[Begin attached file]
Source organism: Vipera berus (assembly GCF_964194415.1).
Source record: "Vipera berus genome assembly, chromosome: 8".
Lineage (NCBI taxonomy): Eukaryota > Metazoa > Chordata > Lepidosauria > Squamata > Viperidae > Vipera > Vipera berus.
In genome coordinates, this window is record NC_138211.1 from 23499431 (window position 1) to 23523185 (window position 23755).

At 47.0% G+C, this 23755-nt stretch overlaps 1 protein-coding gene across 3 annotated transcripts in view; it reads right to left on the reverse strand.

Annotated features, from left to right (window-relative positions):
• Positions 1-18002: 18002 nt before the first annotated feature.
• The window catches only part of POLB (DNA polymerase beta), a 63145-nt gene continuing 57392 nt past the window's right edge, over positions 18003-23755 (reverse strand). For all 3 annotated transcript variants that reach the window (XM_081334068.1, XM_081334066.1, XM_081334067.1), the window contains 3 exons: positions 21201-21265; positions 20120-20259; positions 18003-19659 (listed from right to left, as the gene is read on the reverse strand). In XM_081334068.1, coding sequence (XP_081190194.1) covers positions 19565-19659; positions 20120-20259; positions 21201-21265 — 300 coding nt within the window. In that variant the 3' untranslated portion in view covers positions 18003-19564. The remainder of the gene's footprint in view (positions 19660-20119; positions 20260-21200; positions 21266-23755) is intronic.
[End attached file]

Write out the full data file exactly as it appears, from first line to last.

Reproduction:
Source organism: Vipera berus (assembly GCF_964194415.1).
Source record: "Vipera berus genome assembly, chromosome: 8".
Lineage (NCBI taxonomy): Eukaryota > Metazoa > Chordata > Lepidosauria > Squamata > Viperidae > Vipera > Vipera berus.
In genome coordinates, this window is record NC_138211.1 from 23499431 (window position 1) to 23523185 (window position 23755).

At 47.0% G+C, this 23755-nt stretch overlaps 1 protein-coding gene across 3 annotated transcripts in view; it reads right to left on the reverse strand.

Annotated features, from left to right (window-relative positions):
• Positions 1-18002: 18002 nt before the first annotated feature.
• The window catches only part of POLB (DNA polymerase beta), a 63145-nt gene continuing 57392 nt past the window's right edge, over positions 18003-23755 (reverse strand). For all 3 annotated transcript variants that reach the window (XM_081334068.1, XM_081334066.1, XM_081334067.1), the window contains 3 exons: positions 21201-21265; positions 20120-20259; positions 18003-19659 (listed from right to left, as the gene is read on the reverse strand). In XM_081334068.1, coding sequence (XP_081190194.1) covers positions 19565-19659; positions 20120-20259; positions 21201-21265 — 300 coding nt within the window. In that variant the 3' untranslated portion in view covers positions 18003-19564. The remainder of the gene's footprint in view (positions 19660-20119; positions 20260-21200; positions 21266-23755) is intronic.